re: Why the heck is everyone talking about WebAssembly? VIEW POST

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re: I think WebAssembly will have more value for developers who aren't using Javascript for the back-end. Like, um, me. As a C# developer, being able t...
 

I see. Do you know which parts of your codebase you'd compile to WebAssembly assuming all the tooling and such is mature?

 

I'm a member of the strongly-typed church. I prefer to catch errors at build time instead of runtime. And one of the things I like about C# and Visual Studio (not VS Code, actual VS) is being able to easily rename properties or methods and have that change automatically done through the entire codebase. It's also nice to be able to quickly and easily see what code is referring to what and where.

This breaks down at the Javascript/C# barrier. As one example, when I'm dealing with json responses to ajax requests, I usually create a class in C# for containing the data which then gets serialized into json. I then have to very wary of changing that class because it could then break the javascript that consumes it. And identifying what may be using that json in the javascript code can be a challenge.

Typescript would help with this but brings some of it's own challenges. WebAssembly would remove the C#/Javascript barrier and let me use C# on both sides. To more specifically answer your question, at a minimum, some of the Javascript code that I would convert to C# would be the code that handles the json responses from the server since I could then have that code use the exact same class used by the server.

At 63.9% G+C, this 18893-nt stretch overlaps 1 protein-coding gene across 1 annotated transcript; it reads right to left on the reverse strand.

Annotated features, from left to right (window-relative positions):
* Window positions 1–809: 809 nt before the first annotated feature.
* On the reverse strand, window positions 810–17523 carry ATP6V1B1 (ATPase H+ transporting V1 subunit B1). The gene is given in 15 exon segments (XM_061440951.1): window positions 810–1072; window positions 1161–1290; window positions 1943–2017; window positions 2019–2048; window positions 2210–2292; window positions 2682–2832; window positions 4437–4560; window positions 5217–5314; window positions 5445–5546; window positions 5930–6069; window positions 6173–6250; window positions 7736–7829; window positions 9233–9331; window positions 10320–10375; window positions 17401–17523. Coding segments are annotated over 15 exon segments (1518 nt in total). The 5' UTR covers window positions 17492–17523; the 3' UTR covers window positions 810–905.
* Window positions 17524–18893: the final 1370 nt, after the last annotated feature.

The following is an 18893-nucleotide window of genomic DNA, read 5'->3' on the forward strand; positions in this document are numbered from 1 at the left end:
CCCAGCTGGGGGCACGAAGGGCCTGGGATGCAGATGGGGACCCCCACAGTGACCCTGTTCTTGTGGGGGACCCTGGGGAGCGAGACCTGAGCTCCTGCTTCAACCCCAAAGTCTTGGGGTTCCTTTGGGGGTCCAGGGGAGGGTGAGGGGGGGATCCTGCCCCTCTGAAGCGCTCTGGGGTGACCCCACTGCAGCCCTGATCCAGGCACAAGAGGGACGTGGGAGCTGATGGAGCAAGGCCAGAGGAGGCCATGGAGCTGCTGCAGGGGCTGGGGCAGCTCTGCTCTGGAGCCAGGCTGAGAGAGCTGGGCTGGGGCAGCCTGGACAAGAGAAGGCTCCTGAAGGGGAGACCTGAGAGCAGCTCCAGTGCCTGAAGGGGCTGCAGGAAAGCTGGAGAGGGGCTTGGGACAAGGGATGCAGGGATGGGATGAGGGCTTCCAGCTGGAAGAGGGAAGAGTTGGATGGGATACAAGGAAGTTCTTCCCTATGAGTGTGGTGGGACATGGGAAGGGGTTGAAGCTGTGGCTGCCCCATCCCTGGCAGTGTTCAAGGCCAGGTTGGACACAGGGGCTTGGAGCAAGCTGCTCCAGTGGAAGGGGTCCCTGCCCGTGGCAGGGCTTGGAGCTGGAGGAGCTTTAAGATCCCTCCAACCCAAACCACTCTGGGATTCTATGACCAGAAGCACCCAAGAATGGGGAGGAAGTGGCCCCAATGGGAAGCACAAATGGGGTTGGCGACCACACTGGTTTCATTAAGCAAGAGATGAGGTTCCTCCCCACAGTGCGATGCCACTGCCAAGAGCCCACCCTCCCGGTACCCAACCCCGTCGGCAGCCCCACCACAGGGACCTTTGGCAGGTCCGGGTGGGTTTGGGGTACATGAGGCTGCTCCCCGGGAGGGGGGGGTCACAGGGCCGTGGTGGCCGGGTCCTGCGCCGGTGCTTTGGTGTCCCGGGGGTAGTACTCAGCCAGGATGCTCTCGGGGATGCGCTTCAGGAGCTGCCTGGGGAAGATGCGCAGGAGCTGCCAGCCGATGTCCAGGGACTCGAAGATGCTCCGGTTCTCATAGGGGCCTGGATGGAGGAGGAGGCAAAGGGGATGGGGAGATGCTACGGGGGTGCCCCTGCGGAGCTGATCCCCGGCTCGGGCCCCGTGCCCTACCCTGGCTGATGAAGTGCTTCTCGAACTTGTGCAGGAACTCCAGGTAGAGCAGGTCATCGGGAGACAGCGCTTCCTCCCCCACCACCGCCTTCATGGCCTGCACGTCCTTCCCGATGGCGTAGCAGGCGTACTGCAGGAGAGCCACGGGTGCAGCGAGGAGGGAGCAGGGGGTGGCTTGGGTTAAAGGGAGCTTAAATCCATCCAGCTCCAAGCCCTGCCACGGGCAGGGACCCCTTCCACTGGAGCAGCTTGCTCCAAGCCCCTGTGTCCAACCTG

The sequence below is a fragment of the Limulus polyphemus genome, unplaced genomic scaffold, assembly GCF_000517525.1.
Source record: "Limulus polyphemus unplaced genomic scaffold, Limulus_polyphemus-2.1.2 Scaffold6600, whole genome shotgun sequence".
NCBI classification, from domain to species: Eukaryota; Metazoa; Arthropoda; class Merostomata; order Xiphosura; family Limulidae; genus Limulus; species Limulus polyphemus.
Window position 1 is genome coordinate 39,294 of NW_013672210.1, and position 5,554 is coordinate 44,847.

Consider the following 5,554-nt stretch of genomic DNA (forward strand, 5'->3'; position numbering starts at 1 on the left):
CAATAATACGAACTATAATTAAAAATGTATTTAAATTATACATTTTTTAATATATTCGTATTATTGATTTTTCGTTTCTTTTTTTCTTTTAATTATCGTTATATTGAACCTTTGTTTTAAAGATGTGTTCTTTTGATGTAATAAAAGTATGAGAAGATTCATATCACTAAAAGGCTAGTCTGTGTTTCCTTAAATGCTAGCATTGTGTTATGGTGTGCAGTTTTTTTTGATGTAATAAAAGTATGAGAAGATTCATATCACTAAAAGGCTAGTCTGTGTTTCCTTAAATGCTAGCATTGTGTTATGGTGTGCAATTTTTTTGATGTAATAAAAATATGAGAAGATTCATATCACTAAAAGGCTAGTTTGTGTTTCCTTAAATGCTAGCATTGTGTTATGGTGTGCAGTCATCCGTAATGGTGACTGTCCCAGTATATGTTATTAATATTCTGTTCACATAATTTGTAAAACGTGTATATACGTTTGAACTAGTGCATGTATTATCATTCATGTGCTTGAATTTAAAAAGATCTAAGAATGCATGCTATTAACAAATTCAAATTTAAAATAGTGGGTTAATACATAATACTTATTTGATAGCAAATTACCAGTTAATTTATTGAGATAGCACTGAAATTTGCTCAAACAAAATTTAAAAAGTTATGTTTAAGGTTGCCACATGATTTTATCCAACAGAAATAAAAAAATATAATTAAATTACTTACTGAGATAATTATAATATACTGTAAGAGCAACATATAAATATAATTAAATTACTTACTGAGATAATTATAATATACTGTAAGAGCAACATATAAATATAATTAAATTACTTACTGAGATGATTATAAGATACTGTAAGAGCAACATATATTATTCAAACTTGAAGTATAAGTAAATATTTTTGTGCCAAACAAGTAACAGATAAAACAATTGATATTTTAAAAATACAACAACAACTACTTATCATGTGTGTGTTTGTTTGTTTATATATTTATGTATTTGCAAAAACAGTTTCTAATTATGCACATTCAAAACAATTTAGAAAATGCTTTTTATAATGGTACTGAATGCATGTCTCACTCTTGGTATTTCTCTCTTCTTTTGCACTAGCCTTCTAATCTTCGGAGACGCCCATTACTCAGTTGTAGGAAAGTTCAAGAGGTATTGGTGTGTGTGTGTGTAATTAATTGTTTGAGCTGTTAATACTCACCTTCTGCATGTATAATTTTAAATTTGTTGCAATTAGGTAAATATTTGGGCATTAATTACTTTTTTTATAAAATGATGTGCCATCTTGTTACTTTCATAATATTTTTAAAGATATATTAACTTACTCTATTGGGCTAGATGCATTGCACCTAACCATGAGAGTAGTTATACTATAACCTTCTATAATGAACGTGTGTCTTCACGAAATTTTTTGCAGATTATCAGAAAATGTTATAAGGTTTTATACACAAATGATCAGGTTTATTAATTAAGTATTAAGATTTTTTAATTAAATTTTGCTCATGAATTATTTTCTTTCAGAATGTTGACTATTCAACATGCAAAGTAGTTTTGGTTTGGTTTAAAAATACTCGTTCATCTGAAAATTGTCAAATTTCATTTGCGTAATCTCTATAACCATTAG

Hi Tim, you might want to look into a validator for your JSON. I've never used any of them but you can find some here

WebAssembly, at least for now, it's not going to help much in that, unless you write the entire app in C# with WebAssembly. The thing is that JS and WASM need to continuosly serialize and deserialize data coming from one to the other back and forth. So, if you write the JSON parser/validator in C# it would mean that each time you have to go from JavaScript (used to issue the HTTP call) to C# (to parse and validate the data) to JS (to use such data). That part of WebAssembly is still quite slow.

There a few proposals around to help with that but I think WebAssembly will truly excel for CPU heavy computations or when a lot of concurrency is involved (because they are adding threads to it).

I would use HttpClient in Blazor. But I agree that the interop between Javascript and C# could become an issue.

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